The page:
4. English commands or hotkeys/menus. Typing an English command like "get lamp" or "say 'Hello' to elf" offers a richer way to engage with the game, although it can also be opaque at times. (And nothing is more frustrating than constantly reading, "I did not understand that command.") While hotkeys and menus are more limited, they are also more obvious. Games with story and role-playing are often better suited for English commands, while hack-and-slash games use hotkeys and menus.
  5. Story-base or hack-and-slash. Story-based games require more design work, and players may or may not like the story and writing. Hack-and-slash games are simple, but can become repetitive.
  6. Player directly or indirectly controls one or multiple characters. The player can either directly control the movements of one or more characters, or indirectly give instructions. Indirect control requires more complicated AI for the characters but makes it easy to control multiple characters by issuing orders and letting the character carry them out.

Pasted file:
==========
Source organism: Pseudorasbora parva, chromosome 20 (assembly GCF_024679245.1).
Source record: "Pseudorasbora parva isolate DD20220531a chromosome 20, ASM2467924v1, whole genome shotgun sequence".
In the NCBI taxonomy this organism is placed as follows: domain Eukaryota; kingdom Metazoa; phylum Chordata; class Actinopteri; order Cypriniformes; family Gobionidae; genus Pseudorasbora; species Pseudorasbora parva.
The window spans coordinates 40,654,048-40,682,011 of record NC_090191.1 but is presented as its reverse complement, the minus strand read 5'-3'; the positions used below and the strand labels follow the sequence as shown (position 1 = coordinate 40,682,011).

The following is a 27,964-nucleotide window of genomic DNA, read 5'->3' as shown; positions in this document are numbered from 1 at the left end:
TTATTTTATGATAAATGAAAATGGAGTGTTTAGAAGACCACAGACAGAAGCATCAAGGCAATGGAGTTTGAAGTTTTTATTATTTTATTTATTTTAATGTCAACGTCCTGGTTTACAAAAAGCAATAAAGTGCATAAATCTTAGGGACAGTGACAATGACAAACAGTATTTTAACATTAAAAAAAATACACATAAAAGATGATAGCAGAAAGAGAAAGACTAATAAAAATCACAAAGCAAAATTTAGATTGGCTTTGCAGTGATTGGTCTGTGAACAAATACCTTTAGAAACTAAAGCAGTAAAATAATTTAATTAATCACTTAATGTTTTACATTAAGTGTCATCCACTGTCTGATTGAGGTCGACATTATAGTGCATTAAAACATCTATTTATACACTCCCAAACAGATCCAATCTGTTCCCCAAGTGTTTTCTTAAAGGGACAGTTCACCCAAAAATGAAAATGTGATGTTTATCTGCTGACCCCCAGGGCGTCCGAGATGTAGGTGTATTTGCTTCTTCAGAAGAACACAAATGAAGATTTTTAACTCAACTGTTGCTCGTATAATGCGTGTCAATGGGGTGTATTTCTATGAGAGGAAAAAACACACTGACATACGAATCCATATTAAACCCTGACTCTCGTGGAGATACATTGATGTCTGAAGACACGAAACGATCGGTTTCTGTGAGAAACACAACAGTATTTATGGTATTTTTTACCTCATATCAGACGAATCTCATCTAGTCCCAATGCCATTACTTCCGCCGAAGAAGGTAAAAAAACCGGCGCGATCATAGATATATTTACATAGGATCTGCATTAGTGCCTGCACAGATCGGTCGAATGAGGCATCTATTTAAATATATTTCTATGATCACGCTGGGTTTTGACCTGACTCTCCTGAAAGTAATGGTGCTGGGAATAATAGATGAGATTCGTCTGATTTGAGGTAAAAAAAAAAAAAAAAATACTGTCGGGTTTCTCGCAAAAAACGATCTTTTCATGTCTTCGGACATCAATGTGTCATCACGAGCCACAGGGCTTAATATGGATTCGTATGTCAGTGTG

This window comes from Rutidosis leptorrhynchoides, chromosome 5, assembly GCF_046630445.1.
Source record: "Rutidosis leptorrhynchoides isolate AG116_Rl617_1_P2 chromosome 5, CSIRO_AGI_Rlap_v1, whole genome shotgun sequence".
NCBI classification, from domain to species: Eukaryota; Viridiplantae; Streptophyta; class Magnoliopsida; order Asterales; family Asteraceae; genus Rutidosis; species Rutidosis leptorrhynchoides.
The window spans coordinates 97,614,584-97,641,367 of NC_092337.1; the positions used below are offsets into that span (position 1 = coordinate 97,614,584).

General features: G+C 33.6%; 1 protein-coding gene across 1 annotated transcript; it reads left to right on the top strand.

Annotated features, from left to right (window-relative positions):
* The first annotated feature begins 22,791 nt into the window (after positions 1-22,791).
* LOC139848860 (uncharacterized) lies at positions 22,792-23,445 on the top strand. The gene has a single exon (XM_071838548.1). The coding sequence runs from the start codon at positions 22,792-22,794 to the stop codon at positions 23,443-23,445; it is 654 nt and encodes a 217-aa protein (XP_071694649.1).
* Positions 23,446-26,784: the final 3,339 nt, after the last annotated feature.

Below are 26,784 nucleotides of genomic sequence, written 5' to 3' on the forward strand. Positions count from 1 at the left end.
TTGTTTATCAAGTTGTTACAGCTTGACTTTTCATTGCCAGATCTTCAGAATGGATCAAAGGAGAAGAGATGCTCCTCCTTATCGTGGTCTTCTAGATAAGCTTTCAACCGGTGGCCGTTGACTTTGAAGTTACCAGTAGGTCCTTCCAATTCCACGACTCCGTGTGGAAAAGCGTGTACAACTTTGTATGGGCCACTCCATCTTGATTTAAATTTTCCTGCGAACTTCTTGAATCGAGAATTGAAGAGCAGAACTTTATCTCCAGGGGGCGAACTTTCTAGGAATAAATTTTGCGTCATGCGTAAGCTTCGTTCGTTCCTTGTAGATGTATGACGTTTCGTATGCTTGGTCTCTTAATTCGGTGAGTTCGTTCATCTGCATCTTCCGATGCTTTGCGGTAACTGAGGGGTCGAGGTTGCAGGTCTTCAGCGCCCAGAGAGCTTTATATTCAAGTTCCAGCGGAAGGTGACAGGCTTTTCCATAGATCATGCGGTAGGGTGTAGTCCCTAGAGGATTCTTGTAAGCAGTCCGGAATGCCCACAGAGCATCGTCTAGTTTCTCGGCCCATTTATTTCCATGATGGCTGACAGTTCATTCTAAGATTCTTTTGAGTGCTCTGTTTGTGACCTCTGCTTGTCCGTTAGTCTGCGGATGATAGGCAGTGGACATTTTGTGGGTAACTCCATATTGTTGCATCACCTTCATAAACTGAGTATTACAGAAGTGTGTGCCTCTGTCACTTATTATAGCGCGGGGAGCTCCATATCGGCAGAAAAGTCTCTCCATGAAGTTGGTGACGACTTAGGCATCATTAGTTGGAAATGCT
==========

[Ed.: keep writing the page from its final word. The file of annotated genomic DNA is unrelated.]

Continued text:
7. Monochrome or colorful text. Colorful text is almost always better, but might require the use of a curses library to program this.
  8. Puzzles or stats-progression Similar to story-versus-hack-and-slash, puzzles require more design which the players may or may not end up liking. Stats-progression games where the player acquires better weapons or advances in levels can be fun but also repetitive.

Game design is all about decisions and trade-offs, but knowing what these choices are gives a hobbyist programmer more insight as to what's been done, and what can be possible.